Myanmar is a highly devout Buddhist society with around 89% of its population practicing Theravada, the more conservative out of the two traditions of Buddhism. There are currently about half a million monks and 75,000 nuns in the country.
The Buddha takes different colors and shapes, sometimes devotees cover the statues with gold leaves:
Monks are highly revered by the population as a whole and families usually feed the same monk(s) daily; which is part of their good deeds to acquire merit. Every man is expected to join the monastic life at least twice in their lives, once as boys when they become a “koyin” or novice monk between the age of 7 and 13 for a few weeks or several months, and the second time as adults. They can become fully ordained monks at the age of 20 if they choose to do so. A lot of poor families send their boys to join monasteries for many years as this is a sure way for them to receive daily meals and a free Buddhist education. The young novices adhere to a strict study and meditation schedule but only concentrate on following 10 precepts (ethical rules) of Buddhism; they are still allowed to take time out of their busy schedule to play outside and just be boys. The adult fully ordained monks follow even stricter schedules and must follow all 227 precepts.
It is common to see monks in their orange robes everywhere in Myanmar- walking around the villages receiving their daily alms and traveling around on trains, buses or tuk-tuk’s. Anyone is welcome inside the monasteries as long as you respect the rules of the place. You often find devout Buddhists and monks in Pagodas; which are the places for worshipping Buddha.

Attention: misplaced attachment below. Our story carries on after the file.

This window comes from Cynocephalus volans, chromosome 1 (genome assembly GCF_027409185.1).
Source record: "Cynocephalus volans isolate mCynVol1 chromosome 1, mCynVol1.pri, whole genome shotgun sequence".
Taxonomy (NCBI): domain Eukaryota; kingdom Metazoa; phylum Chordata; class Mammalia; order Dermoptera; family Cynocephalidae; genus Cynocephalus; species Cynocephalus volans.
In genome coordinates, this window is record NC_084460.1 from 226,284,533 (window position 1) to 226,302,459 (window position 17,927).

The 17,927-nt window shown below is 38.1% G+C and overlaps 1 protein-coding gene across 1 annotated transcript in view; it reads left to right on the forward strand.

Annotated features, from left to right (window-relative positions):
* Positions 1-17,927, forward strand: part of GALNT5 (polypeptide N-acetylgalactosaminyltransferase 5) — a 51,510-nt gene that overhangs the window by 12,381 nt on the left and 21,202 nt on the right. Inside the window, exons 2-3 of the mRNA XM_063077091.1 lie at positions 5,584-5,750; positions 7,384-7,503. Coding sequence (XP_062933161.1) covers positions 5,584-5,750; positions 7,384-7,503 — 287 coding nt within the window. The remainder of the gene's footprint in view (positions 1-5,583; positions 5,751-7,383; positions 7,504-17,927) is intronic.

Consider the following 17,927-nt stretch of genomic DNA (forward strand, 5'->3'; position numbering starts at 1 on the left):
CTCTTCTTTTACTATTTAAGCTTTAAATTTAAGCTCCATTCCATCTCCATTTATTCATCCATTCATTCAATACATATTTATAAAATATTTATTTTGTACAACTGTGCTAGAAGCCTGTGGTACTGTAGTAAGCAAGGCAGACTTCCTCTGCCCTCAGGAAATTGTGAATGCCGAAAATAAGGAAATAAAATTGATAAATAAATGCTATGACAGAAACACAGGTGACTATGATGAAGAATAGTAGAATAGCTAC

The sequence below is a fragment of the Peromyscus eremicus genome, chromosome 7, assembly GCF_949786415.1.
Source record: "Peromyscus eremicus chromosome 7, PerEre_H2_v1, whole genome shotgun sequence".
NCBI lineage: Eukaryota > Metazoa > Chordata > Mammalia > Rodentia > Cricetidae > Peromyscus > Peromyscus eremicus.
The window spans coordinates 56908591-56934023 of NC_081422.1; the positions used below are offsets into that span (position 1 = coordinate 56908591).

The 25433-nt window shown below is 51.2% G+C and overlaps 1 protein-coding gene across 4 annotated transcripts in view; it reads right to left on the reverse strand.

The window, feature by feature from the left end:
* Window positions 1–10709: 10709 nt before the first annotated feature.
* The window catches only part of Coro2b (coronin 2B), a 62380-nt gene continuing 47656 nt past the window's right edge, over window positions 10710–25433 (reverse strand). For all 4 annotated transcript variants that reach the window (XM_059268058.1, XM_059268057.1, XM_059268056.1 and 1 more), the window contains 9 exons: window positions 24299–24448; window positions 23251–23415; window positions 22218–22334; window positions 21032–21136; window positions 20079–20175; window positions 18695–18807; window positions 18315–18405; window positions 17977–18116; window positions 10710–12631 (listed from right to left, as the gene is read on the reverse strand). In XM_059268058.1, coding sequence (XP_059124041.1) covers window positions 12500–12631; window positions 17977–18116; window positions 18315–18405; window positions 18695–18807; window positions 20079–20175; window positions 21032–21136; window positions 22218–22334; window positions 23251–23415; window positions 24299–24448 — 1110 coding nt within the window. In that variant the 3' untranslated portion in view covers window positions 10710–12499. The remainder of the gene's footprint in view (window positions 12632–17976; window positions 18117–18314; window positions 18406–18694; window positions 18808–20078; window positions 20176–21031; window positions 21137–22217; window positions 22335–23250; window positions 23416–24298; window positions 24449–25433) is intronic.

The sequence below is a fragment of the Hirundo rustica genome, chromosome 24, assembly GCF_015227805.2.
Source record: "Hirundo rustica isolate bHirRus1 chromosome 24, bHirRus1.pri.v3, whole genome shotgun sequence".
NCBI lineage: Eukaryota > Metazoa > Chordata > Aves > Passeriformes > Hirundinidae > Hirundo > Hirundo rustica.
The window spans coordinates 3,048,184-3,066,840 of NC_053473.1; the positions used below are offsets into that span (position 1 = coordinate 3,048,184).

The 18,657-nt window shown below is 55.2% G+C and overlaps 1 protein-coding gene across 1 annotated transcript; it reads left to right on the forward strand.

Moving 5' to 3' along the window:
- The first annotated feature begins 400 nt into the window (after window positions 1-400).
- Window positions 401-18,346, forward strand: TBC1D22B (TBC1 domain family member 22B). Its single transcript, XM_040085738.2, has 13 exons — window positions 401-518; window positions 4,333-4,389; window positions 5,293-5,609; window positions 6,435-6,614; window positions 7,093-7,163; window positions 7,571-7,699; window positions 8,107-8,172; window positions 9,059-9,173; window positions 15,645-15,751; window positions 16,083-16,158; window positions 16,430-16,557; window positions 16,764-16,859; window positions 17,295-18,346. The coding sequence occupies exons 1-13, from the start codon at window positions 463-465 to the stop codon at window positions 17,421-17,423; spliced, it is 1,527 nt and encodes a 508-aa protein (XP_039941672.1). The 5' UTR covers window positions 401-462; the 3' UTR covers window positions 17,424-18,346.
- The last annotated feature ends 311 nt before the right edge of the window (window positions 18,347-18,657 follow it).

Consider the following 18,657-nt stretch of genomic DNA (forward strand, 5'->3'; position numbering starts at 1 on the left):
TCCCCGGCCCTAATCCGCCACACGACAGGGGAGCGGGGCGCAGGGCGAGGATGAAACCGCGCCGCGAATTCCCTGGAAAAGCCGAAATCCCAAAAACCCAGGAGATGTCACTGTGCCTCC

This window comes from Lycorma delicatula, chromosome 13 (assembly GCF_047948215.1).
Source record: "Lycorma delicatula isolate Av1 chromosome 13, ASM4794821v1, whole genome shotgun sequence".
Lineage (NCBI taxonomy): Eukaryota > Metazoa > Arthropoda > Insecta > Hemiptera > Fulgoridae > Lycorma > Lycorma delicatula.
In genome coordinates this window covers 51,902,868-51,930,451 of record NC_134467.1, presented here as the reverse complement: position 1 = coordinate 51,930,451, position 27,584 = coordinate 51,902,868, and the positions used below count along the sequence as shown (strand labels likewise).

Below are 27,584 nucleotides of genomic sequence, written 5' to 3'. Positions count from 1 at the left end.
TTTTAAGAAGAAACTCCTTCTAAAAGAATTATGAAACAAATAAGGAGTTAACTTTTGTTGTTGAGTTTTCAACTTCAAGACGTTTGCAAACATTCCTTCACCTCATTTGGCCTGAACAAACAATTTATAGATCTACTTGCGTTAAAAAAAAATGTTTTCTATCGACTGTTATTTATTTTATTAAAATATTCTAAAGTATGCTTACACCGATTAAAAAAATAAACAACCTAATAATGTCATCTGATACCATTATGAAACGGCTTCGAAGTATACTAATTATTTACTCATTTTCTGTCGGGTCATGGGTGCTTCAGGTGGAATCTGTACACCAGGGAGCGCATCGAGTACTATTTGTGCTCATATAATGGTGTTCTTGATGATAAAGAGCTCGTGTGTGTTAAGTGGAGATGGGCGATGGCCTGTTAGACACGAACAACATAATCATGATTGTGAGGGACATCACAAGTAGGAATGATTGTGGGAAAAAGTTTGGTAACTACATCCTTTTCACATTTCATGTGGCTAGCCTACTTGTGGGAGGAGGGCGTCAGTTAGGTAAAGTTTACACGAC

The Buddhist nuns wear pink robes with an orange sash over their shoulder. They also shave their heads like the monks. They only follow ten precepts of Buddhism like novice male monks. They take ordination vows, do their daily readings, meditate, study, teach and collect alms but they don’t perform ceremonies or travel to other countries. Women are not expected to join the monastic life like men so they do so at the their own (or their family’s) will. Sometimes they do it to escape poverty.
And one of the best things about travel is witnessing celebratory ceremonies or rituals around you unexpectedly. We got to see part of a “Novitiation” ceremony while doing a day-tour of the city of Hpa-An. Our tuk-tuk got stuck in the mud at a perfect time when boys all dressed up in prince costumes passed us in their beautifully decorated small horses. It was a nice procession; which included the boys’ mothers, other family members, local women carrying offerings, a band inside a truck that played music as they followed behind the boys, and elephants. I later learned that this ceremony is held during the summer months when schools close for vacation. The boys aged between 9 and 12 are paraded in their prince costumes before they go home and shave their heads to prepare for their monastic life as novice monks.
It is important to mention that in Myanmar, especially in the ethnic minority towns, Buddhism is combined with the animistic belief of Nats. These are mostly spirits of human beings that suffered violent deaths. These spirits are believed to be caught in limbo between life cycles. Some of them are good Nats and some are bad Nats. It is common to see Buddhists worshipping the Buddha and Nats in the same places. I learned that when King Anawrahta established Theravada Buddhism as the main religion in Myanmar in the 11th century, he tried to eliminate the Nat beliefs. When he saw that his efforts were in vain as people would not give up their Nat worshipping, he decided to adapt to it by creating the 37 Nats that would become subordinates to the Buddha. In Myanmar a lot of the Buddhist temples have a Nat shrine or house attached to the main pagoda. Many believe that Nats can bring good luck and fortune if you pray to them, or the opposite, if you disrespect them.